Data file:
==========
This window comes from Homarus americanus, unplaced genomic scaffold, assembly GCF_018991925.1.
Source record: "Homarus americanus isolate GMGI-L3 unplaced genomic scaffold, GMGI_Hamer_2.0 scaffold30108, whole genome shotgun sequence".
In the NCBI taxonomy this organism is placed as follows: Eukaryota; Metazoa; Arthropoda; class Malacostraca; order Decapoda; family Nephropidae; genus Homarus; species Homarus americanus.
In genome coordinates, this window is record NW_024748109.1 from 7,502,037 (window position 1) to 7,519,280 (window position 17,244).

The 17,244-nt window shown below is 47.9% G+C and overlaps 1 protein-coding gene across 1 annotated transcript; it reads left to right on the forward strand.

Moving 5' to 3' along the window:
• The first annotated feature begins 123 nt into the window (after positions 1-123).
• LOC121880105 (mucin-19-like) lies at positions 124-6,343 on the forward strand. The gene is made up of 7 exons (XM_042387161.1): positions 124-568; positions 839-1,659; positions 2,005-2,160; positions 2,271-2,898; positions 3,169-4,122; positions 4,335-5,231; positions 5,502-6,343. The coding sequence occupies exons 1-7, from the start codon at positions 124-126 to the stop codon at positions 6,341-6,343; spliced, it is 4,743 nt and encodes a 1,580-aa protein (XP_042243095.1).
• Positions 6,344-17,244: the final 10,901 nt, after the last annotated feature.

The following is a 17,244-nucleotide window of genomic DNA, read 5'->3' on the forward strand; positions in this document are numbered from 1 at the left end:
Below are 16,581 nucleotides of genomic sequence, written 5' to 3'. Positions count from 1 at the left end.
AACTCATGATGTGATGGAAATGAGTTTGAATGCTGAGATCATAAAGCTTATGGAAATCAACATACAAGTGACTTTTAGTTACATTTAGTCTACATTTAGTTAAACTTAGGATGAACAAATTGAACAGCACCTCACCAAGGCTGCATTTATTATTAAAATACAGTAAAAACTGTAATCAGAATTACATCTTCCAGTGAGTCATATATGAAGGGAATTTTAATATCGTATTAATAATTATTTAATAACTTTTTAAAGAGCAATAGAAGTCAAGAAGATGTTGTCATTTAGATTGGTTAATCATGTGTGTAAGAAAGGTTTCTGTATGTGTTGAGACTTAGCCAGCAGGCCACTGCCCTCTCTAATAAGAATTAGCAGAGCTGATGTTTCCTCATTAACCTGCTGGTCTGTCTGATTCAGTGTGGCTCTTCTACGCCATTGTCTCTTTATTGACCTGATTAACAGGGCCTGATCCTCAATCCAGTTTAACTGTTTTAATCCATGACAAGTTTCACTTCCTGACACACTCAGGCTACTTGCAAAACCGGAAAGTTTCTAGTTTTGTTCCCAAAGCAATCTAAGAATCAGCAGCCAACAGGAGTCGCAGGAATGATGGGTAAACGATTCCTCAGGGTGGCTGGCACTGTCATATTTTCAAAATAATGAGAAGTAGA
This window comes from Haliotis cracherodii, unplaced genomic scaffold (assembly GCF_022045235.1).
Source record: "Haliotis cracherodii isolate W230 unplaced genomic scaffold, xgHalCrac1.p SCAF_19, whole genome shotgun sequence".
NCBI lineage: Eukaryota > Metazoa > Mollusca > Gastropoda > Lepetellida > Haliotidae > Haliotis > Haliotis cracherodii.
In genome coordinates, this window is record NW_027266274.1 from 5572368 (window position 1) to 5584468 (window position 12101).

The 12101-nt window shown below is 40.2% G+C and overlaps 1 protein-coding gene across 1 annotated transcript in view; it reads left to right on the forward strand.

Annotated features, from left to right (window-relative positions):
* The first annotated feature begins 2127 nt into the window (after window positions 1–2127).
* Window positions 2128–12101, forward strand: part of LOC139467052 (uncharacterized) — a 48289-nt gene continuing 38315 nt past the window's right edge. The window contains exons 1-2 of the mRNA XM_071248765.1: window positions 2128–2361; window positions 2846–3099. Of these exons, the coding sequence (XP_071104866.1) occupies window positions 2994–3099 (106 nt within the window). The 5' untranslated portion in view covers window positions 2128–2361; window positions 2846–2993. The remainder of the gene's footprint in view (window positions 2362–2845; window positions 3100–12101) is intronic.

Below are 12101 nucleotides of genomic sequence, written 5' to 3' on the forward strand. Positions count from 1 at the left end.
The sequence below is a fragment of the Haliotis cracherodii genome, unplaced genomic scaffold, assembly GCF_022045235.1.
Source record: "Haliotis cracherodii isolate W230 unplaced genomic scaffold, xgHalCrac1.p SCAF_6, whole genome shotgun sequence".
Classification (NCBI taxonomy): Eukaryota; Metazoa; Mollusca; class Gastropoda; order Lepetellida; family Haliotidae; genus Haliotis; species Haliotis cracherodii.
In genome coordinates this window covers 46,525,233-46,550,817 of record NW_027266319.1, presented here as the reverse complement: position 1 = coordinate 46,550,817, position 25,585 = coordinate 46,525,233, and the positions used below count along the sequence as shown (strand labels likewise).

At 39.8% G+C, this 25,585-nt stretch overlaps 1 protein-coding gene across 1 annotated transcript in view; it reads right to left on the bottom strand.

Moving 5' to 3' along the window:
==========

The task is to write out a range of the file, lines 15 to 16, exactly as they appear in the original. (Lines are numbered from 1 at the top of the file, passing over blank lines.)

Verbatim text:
NCBI lineage: Eukaryota > Metazoa > Mollusca > Gastropoda > Lepetellida > Haliotidae > Haliotis > Haliotis cracherodii.
In genome coordinates, this window is record NW_027266274.1 from 5572368 (window position 1) to 5584468 (window position 12101).